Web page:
​Happy Birthday Lord Learie Constantine

0 Posted by - September 21, 2016 - Black First, BLACK MEN, BLACKS IN THE MILITARY, DID YOU KNOW, FROM THE WORLD, Holidays And Birthdays, LATEST POSTS, Looking Black On Today, SPORTS

The Right Honourable Lord Learie Nicholas Constantine, Baron Constantine was a West Indian cricketer, lawyer and politician who served as Trinidad’s High Commissioner to the United Kingdom and became the UK’s 1st black peer. He played 18 Test matches before the Second World War and took the West Indies’ 1st wicket in Test cricket. 

An advocate against racial discrimination, in later life he was influential in the passing of the Race Relations Act in Britain.

He was knighted in 1962 and made a life peer in 1969.

Born in Trinidad, Constantine established an early reputation as a promising cricketer, and was a member of the West Indies teams that toured England in 1923 and 1928. Unhappy at the lack of opportunities for black people in Trinidad, he decided to pursue a career as a professional cricketer in England, and after the 1928 tour was awarded a professional contract with the Lancashire League club Nelson.

He played for the club with great distinction between 1929 and 1938, while continuing as a member of the West Indies Test team in tours of England and Australia. Although his record as a Test cricketer was less impressive than in other cricket he helped to establish a uniquely West Indian style of play. He was chosen as one of the Wisden Cricketers of the Year in 1939.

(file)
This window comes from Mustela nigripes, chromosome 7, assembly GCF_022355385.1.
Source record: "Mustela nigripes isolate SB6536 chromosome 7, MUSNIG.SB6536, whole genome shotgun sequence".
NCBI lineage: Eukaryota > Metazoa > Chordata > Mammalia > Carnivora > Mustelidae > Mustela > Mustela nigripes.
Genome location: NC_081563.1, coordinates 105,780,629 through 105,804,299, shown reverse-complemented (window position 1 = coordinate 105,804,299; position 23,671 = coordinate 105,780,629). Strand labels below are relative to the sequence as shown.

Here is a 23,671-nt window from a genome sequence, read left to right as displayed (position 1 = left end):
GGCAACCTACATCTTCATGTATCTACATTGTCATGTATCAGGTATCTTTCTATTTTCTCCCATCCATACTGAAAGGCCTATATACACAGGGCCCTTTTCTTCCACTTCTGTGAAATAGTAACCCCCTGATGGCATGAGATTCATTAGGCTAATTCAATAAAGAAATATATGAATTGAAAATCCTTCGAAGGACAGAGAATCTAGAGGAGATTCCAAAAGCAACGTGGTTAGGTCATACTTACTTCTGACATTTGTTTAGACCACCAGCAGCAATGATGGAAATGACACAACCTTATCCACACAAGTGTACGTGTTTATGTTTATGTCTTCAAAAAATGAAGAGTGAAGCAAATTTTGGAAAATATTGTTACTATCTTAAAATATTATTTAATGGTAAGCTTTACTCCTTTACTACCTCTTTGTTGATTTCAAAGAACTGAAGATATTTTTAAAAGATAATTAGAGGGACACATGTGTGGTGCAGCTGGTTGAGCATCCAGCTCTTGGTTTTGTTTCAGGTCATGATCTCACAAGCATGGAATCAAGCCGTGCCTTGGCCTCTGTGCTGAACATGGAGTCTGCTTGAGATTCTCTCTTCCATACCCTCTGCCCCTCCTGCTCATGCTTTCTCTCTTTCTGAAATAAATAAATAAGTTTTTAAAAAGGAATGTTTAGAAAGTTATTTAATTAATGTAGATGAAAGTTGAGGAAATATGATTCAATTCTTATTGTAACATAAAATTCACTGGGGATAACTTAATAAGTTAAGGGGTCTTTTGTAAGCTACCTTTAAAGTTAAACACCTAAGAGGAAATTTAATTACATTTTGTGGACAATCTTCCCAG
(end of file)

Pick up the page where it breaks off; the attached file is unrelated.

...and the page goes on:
After working during the Second World War for the Ministry of Labour and National Service as a Welfare Officer responsible for West Indians employed in English factories, Constantine qualified as a barrister in 1954, while also establishing himself as a journalist and broadcaster. He returned to Trinidad in 1954, entered politics and became a founding member of the People’s National Movement, subsequently entering the Trinidad government as minister of communications.

In 1961 he returned to England as Trinidad’s High Commissioner, serving until 1964. 

In his final years, he served on the Race Relations Board, the Sports Council and Board of Governors of the BBC. Failing health reduced his effectiveness in some of these roles, and he faced criticism for becoming a part of the British Establishment.

He died of a heart attack on July 1, 1971.

No comments

Leave a reply